Earlier this year, the future of hawker centres was in the news. The chief concern was the sustainability of the institution (if one can call it that), but much of the discussion centred around how to keep food cheap. A side issue was the declining quality, for which a ‘Hawker Academy’ idea was floated. It struck me even then that insufficient attention was being paid to a much more fundamental question: where are hawkers going to come from in the years ahead? All the talk about pricing and training will be meaningless if not enough people want to be hawkers. Continue reading ‘Who wants to be a hawker?’
At last, we have a party that is urging a true public housing scheme for Singapore. It has long been an embarrassment that we do not have real public housing here.
The policy paper put out recently by the Singapore Democratic Party (SDP) (link) is a bold move in this direction. Leading economist Yeoh Lam Keong called it an “excellent” paper on Tuesday, 6 November, when he was giving a talk — more about this later.
Readers may wonder about my opening paragraph. What do I mean when I say we do not have real public housing in Singapore? Doesn’t the fact that some 85 percent of Singaporeans live in Housing and Development Board flats point to its enormous success? Continue reading ‘Time we had real public housing’
Change We Must
William S.W. Lim
12 September 2012
This lecture will be in two parts. The first part will highlight four critical issues why Singapore has to change. The second part will focus on the complex challenges ahead.
1.0 Four critical issues
There are four critical issues that Singapore must contend with and are the reasons that it must change. They are:
1.1 Interdependent global conditions today.
1.2 Progress of Singapore not enough.
1.3 Myths and realities of Singapore.
1.4 The misunderstood nature of creativity. Continue reading ‘Change we must, by William Lim’
Our mainstream media has a habit of trumpeting country or city rankings that show Singapore in good light. It’s part of their mission to publicise the supreme achievements of the People’s Action Party government.
This ranking below would not make the cut:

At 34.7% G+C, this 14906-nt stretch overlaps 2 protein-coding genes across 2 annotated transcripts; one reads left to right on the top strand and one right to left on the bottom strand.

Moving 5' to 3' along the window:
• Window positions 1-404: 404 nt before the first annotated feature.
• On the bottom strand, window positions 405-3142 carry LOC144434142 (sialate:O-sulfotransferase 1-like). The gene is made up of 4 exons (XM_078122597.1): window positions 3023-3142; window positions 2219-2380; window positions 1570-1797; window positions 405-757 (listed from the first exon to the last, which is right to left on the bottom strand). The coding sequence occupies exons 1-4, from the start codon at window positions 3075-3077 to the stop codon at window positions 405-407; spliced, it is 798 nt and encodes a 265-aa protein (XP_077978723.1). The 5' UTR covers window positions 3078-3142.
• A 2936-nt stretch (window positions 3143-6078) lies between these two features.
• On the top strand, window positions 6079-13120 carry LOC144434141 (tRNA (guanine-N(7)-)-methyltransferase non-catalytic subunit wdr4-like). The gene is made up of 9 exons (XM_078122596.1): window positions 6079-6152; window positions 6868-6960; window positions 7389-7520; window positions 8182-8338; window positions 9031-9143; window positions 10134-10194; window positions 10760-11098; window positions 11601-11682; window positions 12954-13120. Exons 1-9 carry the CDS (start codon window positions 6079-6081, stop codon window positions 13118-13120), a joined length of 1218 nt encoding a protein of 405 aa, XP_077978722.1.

Continue reading ‘Middling going on to transport hell’
You reporters are missing the point — was what I felt on seeing that the chief angle of both stories in the Straits Times was how difficult it can be for teachers to maintain discipline in schools if parents did not cooperate. Yes, that’s a valid news angle, but surely the most striking thing about the story was that of a mother who takes her son to a hair salon for $60 styling jobs.
What kind of values does that instill in children? Continue reading ‘Haircuts, hotels and photo clubs’
Guest essay by Joanne Leow
Supertrees, green spaces and urban development: strange yet compelling connections between the impending demolition of Bukit Brown and the public relations blitz accompanying the opening of the new Gardens by the Bay, with their $1 billion Supertrees and cooled conservatories. One space has been made significant by a spontaneous, communal outpouring, newly cognizant of both its historical and environmental specificity – the other has been planned by the government, designed by a British firm and built by (exploited) foreign labour on land that has been reclaimed from the sea. Continue reading ‘On Supertrees, neo-colonialism and globalisation’
A typical day, with me straphanging in a bus, about one quarter the way in. We pull up at a bus stop, a few people get off and a few people board. The last group to come up the front steps consist of a mother, laden with shopping, and two sons, aged around 12 and 8. The bus driver tells her in mainland-accented Chinese that they shouldn’t board because the two boys each have an ice-cream cone in hand.
The mother starts to make a scene. “They are only children, you cannot be so strict with children,” she says, “and anyway I am in a hurry.”
She adds that they need to get home and can’t afford to wait for the next bus. Continue reading ‘Public trashport’
A point made by Carl Siciliano, Executive Director of the Ali Forney Center which helps homeless LGBT youth, may be counter-intuitive, but still true: The home can be a dangerous place for some young people, especially if they are gay, lesbian or transgender.
Tiffany Cocco’s story illustrates this well.
“I wasn’t dealt the best cards in life,” she says with a bucketful of euphemism. “My parents were drug addicts, so I was put in foster care at age four.”
Her mother managed to regain custody, but then died two years later of Aids. Both her fathers too died soon after, and she ended up living with her grandfather. Continue reading ‘Danger zone: home, part 2’
Sometimes, on an ordinary day, minding one’s own business, we cannot help but notice things that make us think beyond our private thoughts and about the wider world. And so it was one evening last month when I visited my father in hospital. I found him bored out of his wits.
“Why don’t you at least turn on the telly?” I asked.
“There’s nothing there.”
I wasn’t going to believe him so easily. So I fiddled with the remote to surf the channels. There were our handful of free-to-air channels (in other words, nothing worth watching), and another 6 or 7 cable channels. With the exception of the Cartoon Network, all the cable channels were Arabic. Three of them are imaged on this page – channels 15, 18 and 14. There were news, drama and even Arabic cartoons. Continue reading ‘Priorities, priorities’
Why are the rates charged by Singapore’s Electronic Road Pricing scheme (ERP) so low? Why aren’t they three or four times higher? This was the intriguing question posed (but not fully answered) by Christopher Tan, the Straits Times’ motoring correspondent in his op-ed 30 April 2012 (Time to rethink COE system?).
Continue reading ‘Transport landscape reflects Singapore’s income gap and rightwing ideology’